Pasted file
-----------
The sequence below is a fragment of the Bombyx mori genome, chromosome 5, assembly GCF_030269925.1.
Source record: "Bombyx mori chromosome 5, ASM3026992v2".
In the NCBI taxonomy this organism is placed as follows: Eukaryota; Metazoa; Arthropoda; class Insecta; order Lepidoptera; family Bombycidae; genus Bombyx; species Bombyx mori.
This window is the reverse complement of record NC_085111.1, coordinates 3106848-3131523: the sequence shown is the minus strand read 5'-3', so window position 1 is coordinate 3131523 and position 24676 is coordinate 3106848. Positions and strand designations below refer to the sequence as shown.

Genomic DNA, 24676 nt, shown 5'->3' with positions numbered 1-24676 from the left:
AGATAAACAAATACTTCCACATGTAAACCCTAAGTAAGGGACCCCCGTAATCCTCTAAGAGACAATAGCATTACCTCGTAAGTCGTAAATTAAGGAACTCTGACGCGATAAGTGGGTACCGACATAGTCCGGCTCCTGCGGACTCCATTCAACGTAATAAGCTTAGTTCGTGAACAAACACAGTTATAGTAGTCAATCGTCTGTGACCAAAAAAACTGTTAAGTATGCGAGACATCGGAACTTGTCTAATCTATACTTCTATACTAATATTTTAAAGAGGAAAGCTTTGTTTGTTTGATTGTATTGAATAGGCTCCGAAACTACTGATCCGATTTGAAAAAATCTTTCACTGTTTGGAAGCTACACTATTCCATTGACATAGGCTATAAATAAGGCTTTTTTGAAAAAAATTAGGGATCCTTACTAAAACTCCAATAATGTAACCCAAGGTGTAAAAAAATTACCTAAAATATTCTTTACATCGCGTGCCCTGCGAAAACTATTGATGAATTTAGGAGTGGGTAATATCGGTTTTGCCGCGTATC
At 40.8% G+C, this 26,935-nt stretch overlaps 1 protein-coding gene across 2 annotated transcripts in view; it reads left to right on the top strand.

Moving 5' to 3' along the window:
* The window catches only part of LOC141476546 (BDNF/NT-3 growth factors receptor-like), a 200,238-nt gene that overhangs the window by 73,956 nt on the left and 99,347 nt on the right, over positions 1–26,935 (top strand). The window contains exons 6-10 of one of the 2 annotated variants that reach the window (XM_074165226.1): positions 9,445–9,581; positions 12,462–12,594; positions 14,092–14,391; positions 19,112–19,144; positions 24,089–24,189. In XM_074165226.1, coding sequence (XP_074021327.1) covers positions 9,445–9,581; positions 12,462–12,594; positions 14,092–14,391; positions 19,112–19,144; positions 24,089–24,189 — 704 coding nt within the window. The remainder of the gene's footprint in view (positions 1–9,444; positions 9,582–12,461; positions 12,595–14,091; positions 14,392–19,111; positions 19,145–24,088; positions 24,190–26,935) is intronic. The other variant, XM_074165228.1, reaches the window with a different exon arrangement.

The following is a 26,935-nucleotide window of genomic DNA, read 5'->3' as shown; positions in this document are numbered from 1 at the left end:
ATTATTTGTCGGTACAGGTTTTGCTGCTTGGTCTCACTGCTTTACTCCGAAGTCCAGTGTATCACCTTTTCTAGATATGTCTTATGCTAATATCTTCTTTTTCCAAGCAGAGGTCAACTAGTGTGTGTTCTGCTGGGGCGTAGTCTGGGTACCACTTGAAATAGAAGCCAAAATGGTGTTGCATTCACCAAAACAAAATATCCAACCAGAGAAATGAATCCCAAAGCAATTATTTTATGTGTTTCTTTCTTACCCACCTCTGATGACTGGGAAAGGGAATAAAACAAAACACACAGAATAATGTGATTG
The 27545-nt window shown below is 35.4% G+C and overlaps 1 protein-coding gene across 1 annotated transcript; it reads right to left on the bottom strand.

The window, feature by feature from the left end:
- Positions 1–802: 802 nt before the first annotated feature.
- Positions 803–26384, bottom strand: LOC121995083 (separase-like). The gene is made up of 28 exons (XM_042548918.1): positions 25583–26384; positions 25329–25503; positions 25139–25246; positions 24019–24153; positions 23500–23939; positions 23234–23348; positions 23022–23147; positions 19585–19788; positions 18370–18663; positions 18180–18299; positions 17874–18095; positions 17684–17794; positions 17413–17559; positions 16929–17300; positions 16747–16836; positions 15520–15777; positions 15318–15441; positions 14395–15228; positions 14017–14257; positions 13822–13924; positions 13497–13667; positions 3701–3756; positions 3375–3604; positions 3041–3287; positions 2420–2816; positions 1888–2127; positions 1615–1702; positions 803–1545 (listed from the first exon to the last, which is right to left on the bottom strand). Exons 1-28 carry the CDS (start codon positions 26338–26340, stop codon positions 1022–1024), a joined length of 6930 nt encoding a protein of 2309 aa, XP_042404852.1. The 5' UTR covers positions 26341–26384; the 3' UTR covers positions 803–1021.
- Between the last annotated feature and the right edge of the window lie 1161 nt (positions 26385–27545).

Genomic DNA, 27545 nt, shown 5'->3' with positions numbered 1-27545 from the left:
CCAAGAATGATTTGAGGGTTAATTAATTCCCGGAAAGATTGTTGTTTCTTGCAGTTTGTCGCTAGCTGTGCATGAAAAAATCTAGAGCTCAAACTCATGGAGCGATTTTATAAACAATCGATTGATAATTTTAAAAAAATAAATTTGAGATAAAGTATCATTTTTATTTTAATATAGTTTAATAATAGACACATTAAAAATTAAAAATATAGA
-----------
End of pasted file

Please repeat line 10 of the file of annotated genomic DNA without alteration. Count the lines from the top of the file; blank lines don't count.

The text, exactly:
The following is a 26,935-nucleotide window of genomic DNA, read 5'->3' as shown; positions in this document are numbered from 1 at the left end: